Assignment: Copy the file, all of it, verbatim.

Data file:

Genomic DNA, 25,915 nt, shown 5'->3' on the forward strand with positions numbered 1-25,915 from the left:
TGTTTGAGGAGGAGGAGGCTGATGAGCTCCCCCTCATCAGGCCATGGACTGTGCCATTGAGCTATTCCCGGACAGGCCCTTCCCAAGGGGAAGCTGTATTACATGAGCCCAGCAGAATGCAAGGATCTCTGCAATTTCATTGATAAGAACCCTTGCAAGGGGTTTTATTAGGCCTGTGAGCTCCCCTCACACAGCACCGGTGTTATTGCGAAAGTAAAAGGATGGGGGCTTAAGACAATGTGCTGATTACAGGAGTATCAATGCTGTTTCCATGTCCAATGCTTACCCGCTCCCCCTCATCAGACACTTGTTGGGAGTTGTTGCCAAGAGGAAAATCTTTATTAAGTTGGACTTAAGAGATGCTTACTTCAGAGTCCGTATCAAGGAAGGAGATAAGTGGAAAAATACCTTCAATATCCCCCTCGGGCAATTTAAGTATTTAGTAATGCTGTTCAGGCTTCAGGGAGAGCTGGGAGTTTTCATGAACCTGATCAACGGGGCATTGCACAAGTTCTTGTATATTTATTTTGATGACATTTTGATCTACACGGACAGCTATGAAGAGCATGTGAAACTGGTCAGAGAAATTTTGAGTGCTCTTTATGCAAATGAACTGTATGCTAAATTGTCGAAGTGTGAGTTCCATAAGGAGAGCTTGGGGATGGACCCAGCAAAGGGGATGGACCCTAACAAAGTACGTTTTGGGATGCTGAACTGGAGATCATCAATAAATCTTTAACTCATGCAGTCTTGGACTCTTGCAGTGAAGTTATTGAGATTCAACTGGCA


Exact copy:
Genomic DNA, 25,915 nt, shown 5'->3' on the forward strand with positions numbered 1-25,915 from the left:
TGTTTGAGGAGGAGGAGGCTGATGAGCTCCCCCTCATCAGGCCATGGACTGTGCCATTGAGCTATTCCCGGACAGGCCCTTCCCAAGGGGAAGCTGTATTACATGAGCCCAGCAGAATGCAAGGATCTCTGCAATTTCATTGATAAGAACCCTTGCAAGGGGTTTTATTAGGCCTGTGAGCTCCCCTCACACAGCACCGGTGTTATTGCGAAAGTAAAAGGATGGGGGCTTAAGACAATGTGCTGATTACAGGAGTATCAATGCTGTTTCCATGTCCAATGCTTACCCGCTCCCCCTCATCAGACACTTGTTGGGAGTTGTTGCCAAGAGGAAAATCTTTATTAAGTTGGACTTAAGAGATGCTTACTTCAGAGTCCGTATCAAGGAAGGAGATAAGTGGAAAAATACCTTCAATATCCCCCTCGGGCAATTTAAGTATTTAGTAATGCTGTTCAGGCTTCAGGGAGAGCTGGGAGTTTTCATGAACCTGATCAACGGGGCATTGCACAAGTTCTTGTATATTTATTTTGATGACATTTTGATCTACACGGACAGCTATGAAGAGCATGTGAAACTGGTCAGAGAAATTTTGAGTGCTCTTTATGCAAATGAACTGTATGCTAAATTGTCGAAGTGTGAGTTCCATAAGGAGAGCTTGGGGATGGACCCAGCAAAGGGGATGGACCCTAACAAAGTACGTTTTGGGATGCTGAACTGGAGATCATCAATAAATCTTTAACTCATGCAGTCTTGGACTCTTGCAGTGAAGTTATTGAGATTCAACTGGCA